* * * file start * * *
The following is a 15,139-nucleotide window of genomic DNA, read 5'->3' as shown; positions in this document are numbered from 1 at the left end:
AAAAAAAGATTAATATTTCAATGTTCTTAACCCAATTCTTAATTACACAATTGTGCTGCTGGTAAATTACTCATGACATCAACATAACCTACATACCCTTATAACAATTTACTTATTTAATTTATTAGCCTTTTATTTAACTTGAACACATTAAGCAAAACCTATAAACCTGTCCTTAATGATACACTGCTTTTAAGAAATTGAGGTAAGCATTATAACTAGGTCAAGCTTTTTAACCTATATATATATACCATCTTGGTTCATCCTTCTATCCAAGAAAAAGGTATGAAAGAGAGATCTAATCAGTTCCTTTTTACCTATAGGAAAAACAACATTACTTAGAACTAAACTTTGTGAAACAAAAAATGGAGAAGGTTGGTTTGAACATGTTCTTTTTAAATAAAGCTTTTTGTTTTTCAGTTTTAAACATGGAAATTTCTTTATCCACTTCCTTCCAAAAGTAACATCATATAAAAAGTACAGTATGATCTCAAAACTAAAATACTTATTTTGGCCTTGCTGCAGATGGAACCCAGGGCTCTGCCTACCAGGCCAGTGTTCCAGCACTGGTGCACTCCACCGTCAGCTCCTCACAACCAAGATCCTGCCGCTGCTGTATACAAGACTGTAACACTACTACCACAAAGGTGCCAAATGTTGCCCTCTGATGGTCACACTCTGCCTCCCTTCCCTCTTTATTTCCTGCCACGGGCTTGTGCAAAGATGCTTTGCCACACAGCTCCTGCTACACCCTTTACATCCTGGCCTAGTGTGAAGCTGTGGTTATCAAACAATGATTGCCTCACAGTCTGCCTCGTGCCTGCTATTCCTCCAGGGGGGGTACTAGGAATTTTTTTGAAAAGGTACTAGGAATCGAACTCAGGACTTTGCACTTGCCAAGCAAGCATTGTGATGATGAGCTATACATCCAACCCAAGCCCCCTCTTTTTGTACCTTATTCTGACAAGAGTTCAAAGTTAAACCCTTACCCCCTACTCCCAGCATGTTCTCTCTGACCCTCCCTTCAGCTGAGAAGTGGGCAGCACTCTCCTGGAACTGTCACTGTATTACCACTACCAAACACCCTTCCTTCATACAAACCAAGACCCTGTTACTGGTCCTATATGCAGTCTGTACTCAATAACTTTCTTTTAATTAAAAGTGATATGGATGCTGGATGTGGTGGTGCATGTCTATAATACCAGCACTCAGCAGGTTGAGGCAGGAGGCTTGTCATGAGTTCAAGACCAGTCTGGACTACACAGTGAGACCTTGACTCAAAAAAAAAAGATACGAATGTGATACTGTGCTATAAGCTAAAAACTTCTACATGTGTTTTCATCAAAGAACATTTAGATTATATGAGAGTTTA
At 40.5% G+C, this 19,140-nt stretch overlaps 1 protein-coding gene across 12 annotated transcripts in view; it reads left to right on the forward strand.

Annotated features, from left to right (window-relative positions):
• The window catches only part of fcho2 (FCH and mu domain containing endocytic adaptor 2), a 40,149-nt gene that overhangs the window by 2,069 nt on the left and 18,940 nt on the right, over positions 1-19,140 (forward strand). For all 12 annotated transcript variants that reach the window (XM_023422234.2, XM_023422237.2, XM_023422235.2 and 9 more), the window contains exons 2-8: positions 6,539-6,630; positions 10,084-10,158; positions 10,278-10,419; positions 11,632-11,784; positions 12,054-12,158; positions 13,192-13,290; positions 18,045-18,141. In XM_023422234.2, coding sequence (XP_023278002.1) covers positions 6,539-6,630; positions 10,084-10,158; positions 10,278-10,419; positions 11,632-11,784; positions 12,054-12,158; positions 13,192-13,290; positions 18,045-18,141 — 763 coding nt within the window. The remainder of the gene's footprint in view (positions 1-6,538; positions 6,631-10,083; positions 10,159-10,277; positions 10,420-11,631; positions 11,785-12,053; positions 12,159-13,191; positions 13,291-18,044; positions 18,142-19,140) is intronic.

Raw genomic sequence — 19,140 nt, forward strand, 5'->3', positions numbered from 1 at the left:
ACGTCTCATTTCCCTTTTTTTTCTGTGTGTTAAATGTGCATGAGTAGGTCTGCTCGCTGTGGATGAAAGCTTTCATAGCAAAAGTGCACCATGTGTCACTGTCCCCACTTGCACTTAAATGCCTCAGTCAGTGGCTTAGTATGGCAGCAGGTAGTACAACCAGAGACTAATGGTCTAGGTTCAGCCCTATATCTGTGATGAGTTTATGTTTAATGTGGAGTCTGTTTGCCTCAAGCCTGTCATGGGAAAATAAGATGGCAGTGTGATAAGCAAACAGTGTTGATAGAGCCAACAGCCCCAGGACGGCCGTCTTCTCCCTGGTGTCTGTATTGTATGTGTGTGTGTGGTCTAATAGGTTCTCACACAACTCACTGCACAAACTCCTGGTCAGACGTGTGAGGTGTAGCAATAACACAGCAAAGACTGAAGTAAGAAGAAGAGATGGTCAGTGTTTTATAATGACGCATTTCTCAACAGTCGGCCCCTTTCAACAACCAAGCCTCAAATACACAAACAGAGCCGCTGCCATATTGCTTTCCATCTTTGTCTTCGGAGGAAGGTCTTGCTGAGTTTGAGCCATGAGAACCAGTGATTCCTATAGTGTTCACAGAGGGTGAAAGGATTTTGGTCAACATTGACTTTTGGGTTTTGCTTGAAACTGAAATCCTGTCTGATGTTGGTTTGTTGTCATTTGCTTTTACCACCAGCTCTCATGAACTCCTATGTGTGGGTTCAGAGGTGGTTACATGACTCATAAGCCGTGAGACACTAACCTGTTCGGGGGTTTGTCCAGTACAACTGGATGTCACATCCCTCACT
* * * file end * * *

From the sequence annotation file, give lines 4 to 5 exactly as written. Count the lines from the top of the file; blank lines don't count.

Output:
Annotated features, from left to right (window-relative positions):
• The window catches only part of fcho2 (FCH and mu domain containing endocytic adaptor 2), a 40,149-nt gene that overhangs the window by 2,069 nt on the left and 18,940 nt on the right, over positions 1-19,140 (forward strand). For all 12 annotated transcript variants that reach the window (XM_023422234.2, XM_023422237.2, XM_023422235.2 and 9 more), the window contains exons 2-8: positions 6,539-6,630; positions 10,084-10,158; positions 10,278-10,419; positions 11,632-11,784; positions 12,054-12,158; positions 13,192-13,290; positions 18,045-18,141. In XM_023422234.2, coding sequence (XP_023278002.1) covers positions 6,539-6,630; positions 10,084-10,158; positions 10,278-10,419; positions 11,632-11,784; positions 12,054-12,158; positions 13,192-13,290; positions 18,045-18,141 — 763 coding nt within the window. The remainder of the gene's footprint in view (positions 1-6,538; positions 6,631-10,083; positions 10,159-10,277; positions 10,420-11,631; positions 11,785-12,053; positions 12,159-13,191; positions 13,291-18,044; positions 18,142-19,140) is intronic.